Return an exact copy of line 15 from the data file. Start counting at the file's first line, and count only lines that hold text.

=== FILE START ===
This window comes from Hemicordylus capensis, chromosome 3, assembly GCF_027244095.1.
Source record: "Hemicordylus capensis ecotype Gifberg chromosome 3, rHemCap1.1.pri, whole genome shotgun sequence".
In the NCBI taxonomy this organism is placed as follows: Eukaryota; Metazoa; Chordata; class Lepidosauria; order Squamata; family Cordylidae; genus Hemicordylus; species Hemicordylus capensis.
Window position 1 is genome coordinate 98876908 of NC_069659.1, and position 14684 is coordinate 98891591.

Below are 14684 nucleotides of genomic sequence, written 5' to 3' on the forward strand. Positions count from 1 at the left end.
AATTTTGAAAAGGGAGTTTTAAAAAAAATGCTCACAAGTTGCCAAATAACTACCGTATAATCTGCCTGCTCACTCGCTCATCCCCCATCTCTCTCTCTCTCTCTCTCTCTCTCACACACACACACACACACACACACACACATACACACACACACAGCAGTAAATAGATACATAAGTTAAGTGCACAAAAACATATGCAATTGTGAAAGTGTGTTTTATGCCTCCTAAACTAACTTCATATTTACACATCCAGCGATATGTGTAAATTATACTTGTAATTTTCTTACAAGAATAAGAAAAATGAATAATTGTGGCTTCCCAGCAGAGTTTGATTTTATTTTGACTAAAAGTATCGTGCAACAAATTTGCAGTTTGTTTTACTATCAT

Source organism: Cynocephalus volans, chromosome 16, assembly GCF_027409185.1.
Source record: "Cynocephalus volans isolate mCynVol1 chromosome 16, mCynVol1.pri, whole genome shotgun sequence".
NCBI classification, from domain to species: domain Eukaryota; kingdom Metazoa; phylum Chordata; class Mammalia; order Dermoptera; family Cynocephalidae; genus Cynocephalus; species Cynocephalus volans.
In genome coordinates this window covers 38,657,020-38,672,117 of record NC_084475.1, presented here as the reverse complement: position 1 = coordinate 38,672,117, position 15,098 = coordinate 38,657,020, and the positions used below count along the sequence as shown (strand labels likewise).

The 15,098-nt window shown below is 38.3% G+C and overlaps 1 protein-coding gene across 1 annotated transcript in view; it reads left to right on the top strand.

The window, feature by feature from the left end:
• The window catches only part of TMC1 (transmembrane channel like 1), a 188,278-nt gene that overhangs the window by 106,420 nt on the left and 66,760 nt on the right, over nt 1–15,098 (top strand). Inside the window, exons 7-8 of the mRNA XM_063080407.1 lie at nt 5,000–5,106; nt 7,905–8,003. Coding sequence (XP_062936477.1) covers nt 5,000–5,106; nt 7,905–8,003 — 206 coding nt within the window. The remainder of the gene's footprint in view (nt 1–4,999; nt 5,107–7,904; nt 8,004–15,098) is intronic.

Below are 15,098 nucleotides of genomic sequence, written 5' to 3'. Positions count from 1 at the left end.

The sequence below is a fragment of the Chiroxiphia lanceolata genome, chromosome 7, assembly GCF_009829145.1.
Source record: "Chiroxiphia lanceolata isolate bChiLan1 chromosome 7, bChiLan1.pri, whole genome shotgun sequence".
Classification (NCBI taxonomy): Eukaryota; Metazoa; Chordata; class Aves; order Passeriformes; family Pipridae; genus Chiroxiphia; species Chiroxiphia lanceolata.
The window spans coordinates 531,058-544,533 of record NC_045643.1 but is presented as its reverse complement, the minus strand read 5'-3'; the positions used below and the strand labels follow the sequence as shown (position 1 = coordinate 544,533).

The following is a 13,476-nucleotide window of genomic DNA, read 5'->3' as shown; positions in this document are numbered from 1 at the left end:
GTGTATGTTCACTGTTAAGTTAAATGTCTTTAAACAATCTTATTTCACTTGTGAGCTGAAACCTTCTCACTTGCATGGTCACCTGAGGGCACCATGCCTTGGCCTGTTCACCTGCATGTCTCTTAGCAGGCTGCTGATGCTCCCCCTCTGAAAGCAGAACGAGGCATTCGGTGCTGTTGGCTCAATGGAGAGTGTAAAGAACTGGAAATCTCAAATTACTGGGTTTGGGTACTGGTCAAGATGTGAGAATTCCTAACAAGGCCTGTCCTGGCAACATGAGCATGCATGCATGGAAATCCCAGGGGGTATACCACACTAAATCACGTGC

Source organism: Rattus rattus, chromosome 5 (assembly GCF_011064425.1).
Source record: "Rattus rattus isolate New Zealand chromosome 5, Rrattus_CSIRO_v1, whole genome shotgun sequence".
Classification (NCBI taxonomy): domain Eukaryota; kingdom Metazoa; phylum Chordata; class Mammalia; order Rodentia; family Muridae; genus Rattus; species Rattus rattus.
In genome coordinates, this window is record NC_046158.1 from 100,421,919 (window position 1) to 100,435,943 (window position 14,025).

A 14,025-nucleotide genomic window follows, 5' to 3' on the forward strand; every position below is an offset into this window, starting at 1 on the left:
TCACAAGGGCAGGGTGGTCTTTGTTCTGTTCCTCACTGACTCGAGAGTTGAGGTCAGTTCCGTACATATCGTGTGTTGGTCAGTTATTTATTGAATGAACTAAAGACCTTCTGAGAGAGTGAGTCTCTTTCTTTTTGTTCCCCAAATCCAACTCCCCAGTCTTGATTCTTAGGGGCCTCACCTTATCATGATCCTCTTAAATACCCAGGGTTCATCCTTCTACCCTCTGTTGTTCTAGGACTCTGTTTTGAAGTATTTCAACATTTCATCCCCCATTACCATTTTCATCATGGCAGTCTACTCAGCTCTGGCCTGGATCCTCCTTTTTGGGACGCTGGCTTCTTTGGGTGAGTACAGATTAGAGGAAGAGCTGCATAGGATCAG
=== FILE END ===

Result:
The sequence below is a fragment of the Chiroxiphia lanceolata genome, chromosome 7, assembly GCF_009829145.1.